46. Star Trek: The Motion Picture 1979 This 1979 movie adaptation of the cult TV series is blandness raised to an epic scale. full review
  47. The Boys from Brazil 1978 The plot is less suspenseful than the overacting contest between the two leads, Laurence Olivier and Gregory Peck, who spend most of their screen time one-upping each other in affectations. full review
  48. The Buddy Holly Story 1978 full review
  49. Grease 1978 Limp, cheaply made. full review
  50. 3 Women 1977 Robert Altman's would-be American art film (1977) is murky, snide, and sloppy. full review
  51. Annie Hall 1977 Visually and structurally it's a mess, but many of the situations are genuinely clever, and there are plenty of memorable gags. full review
  52. Julia 1977 It's all in such good taste that it's downright stupefying. full review
  53. The Many Adventures of Winnie the Pooh 1977 Their charm is undeniable, though it mainly resides in the source material: the late 60s, when these were made, were Disney's darkest days for craft and commitment. full review
  54. The Rescuers 1977 The Walt Disney animators returned to top form with this beautifully crafted and wonderfully expressive cartoon feature, the first major work to come out of the Disney studios in a decade. full review
  55. The Turning Point 1977 For a film ostensibly dedicated to physical grace, Ross's images are unforgivably clumsy. full review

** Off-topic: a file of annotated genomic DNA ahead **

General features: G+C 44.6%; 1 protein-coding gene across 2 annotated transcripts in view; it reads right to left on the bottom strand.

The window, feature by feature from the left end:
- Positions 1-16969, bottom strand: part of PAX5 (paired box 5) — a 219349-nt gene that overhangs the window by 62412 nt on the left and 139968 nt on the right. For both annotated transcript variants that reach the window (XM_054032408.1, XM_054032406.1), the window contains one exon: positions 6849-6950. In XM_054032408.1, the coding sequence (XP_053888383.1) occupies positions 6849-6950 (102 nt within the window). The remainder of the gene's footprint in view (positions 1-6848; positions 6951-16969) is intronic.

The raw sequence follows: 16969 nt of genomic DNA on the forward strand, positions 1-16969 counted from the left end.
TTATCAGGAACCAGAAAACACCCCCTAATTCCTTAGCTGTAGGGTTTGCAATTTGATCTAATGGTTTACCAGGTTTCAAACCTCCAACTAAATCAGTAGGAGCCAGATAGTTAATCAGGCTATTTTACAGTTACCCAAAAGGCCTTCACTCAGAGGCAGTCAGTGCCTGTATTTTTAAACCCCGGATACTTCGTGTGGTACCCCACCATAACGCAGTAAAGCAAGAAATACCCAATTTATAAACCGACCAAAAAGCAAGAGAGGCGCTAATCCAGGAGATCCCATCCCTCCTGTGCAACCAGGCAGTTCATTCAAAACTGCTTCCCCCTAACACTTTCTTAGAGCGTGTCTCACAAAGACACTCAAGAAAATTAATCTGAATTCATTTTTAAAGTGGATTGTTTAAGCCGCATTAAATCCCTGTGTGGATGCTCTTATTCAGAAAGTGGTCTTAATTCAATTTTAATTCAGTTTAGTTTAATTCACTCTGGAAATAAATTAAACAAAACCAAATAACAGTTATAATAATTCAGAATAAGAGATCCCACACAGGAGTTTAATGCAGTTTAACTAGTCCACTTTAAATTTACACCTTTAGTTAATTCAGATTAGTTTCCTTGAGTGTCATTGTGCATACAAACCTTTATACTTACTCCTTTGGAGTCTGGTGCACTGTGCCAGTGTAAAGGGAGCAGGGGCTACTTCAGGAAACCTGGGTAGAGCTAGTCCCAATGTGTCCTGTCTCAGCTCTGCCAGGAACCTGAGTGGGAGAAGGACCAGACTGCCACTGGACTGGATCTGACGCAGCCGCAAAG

56. Assault on Precinct 13 1976 Hopelessly violent but exceedingly well made. full review
  57. The Bad News Bears 1976 Michael Ritchie keeps his dead-end cynicism in check and produces a genuinely funny comedy about a Little League team managed by a lovably drunken Walter Matthau. full review
  58. Carrie 1976 This 1976 thriller, about a high school outcast (Sissy Spacek) who uses her telekinetic powers to massacre the graduating class, contains a number of interesting ideas. But as with most of his films, De Palma can't keep track of them. full review
  59. Death Race 2000 1975 The story, about a road race in the not-too-distant future for which the drivers are given points for running down pedestrians, becomes an elaborate and telling fantasy about our peculiar popular entertainments. Fine work carved from minimal materials. full review
  60. Don't Look Now 1973 A frightening and consistently inventive horror story. full review